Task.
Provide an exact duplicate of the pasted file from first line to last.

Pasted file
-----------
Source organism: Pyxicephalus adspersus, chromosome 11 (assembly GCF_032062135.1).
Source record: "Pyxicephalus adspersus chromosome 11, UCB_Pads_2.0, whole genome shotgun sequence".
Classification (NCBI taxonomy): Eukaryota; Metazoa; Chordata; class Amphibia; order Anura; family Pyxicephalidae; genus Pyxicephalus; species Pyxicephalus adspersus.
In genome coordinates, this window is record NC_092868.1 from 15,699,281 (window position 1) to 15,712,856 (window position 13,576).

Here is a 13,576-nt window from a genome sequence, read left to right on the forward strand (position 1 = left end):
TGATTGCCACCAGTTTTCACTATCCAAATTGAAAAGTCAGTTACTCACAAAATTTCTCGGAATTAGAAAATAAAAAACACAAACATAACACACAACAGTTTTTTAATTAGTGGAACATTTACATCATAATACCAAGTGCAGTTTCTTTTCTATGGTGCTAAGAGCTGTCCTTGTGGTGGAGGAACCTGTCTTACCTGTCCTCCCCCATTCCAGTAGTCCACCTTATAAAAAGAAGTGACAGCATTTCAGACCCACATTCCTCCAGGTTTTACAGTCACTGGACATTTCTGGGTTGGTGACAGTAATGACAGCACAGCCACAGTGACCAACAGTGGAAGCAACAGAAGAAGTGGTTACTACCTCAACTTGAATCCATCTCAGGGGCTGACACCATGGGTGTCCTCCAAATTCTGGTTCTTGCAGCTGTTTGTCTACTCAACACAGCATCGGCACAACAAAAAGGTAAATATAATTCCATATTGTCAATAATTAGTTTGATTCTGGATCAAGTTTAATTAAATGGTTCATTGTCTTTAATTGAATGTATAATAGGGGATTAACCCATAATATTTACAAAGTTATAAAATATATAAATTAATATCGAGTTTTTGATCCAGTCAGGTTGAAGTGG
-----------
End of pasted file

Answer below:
Source organism: Pyxicephalus adspersus, chromosome 11 (assembly GCF_032062135.1).
Source record: "Pyxicephalus adspersus chromosome 11, UCB_Pads_2.0, whole genome shotgun sequence".
Classification (NCBI taxonomy): Eukaryota; Metazoa; Chordata; class Amphibia; order Anura; family Pyxicephalidae; genus Pyxicephalus; species Pyxicephalus adspersus.
In genome coordinates, this window is record NC_092868.1 from 15,699,281 (window position 1) to 15,712,856 (window position 13,576).

Here is a 13,576-nt window from a genome sequence, read left to right on the forward strand (position 1 = left end):
TGATTGCCACCAGTTTTCACTATCCAAATTGAAAAGTCAGTTACTCACAAAATTTCTCGGAATTAGAAAATAAAAAACACAAACATAACACACAACAGTTTTTTAATTAGTGGAACATTTACATCATAATACCAAGTGCAGTTTCTTTTCTATGGTGCTAAGAGCTGTCCTTGTGGTGGAGGAACCTGTCTTACCTGTCCTCCCCCATTCCAGTAGTCCACCTTATAAAAAGAAGTGACAGCATTTCAGACCCACATTCCTCCAGGTTTTACAGTCACTGGACATTTCTGGGTTGGTGACAGTAATGACAGCACAGCCACAGTGACCAACAGTGGAAGCAACAGAAGAAGTGGTTACTACCTCAACTTGAATCCATCTCAGGGGCTGACACCATGGGTGTCCTCCAAATTCTGGTTCTTGCAGCTGTTTGTCTACTCAACACAGCATCGGCACAACAAAAAGGTAAATATAATTCCATATTGTCAATAATTAGTTTGATTCTGGATCAAGTTTAATTAAATGGTTCATTGTCTTTAATTGAATGTATAATAGGGGATTAACCCATAATATTTACAAAGTTATAAAATATATAAATTAATATCGAGTTTTTGATCCAGTCAGGTTGAAGTGG